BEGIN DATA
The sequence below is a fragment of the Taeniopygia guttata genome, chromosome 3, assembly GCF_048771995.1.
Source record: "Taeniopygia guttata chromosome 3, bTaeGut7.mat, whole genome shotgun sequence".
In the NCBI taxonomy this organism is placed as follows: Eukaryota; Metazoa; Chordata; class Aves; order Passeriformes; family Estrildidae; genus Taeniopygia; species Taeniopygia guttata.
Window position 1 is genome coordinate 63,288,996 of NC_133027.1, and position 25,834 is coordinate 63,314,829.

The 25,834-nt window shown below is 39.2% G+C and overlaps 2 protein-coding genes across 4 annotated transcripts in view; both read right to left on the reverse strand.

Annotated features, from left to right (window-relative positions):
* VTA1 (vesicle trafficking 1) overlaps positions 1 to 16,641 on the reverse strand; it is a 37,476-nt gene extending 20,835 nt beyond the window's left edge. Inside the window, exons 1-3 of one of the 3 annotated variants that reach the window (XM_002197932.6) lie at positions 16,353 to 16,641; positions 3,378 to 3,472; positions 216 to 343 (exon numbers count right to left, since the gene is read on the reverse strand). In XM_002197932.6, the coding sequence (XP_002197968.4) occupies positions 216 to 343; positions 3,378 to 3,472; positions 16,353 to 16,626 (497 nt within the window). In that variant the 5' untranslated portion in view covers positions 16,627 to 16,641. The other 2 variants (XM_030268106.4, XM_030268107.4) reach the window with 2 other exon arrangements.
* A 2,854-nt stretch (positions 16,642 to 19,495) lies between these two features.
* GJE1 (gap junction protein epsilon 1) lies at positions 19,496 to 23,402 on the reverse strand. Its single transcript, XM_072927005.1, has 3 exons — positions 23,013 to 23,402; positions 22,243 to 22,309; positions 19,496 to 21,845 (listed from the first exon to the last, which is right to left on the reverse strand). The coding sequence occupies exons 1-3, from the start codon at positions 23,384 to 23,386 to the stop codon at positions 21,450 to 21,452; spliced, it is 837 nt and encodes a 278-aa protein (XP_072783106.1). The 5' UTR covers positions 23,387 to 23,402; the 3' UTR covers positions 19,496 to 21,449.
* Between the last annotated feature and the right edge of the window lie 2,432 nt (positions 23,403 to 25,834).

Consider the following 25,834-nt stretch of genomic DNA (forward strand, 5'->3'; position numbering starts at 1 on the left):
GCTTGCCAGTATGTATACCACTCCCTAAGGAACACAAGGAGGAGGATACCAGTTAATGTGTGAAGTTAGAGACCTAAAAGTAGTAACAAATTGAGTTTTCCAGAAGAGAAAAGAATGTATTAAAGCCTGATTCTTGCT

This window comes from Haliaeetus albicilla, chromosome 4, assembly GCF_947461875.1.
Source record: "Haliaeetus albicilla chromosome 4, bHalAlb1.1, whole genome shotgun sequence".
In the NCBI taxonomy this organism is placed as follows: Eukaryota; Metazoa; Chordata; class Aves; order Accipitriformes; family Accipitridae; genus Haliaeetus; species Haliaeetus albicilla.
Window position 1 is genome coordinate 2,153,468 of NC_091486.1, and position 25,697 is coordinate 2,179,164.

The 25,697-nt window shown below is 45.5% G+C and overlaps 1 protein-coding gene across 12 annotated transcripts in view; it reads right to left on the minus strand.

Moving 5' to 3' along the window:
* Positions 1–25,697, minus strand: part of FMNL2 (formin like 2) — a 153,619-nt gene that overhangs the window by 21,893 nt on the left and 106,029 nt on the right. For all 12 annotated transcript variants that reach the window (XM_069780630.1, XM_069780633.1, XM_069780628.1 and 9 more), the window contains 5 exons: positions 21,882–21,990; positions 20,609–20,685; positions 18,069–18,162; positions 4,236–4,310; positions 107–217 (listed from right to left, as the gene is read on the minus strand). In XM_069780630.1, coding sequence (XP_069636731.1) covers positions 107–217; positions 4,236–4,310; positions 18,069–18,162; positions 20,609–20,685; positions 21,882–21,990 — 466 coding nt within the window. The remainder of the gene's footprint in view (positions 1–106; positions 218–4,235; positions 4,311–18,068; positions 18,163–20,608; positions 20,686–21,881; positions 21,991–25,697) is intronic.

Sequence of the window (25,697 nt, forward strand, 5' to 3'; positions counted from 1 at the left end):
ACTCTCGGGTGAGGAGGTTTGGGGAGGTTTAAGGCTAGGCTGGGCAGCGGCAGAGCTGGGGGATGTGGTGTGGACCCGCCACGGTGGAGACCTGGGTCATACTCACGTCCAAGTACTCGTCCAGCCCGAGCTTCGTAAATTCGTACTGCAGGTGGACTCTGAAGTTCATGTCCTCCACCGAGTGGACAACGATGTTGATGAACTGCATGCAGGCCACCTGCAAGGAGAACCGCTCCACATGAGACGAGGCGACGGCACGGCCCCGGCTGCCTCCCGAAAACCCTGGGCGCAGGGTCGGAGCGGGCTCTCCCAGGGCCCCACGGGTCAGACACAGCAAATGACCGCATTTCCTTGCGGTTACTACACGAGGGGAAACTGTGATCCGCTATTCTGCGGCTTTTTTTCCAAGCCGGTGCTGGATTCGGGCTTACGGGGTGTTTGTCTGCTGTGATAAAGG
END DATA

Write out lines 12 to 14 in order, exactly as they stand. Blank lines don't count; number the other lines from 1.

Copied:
GCTTGCCAGTATGTATACCACTCCCTAAGGAACACAAGGAGGAGGATACCAGTTAATGTGTGAAGTTAGAGACCTAAAAGTAGTAACAAATTGAGTTTTCCAGAAGAGAAAAGAATGTATTAAAGCCTGATTCTTGCT

This window comes from Haliaeetus albicilla, chromosome 4, assembly GCF_947461875.1.
Source record: "Haliaeetus albicilla chromosome 4, bHalAlb1.1, whole genome shotgun sequence".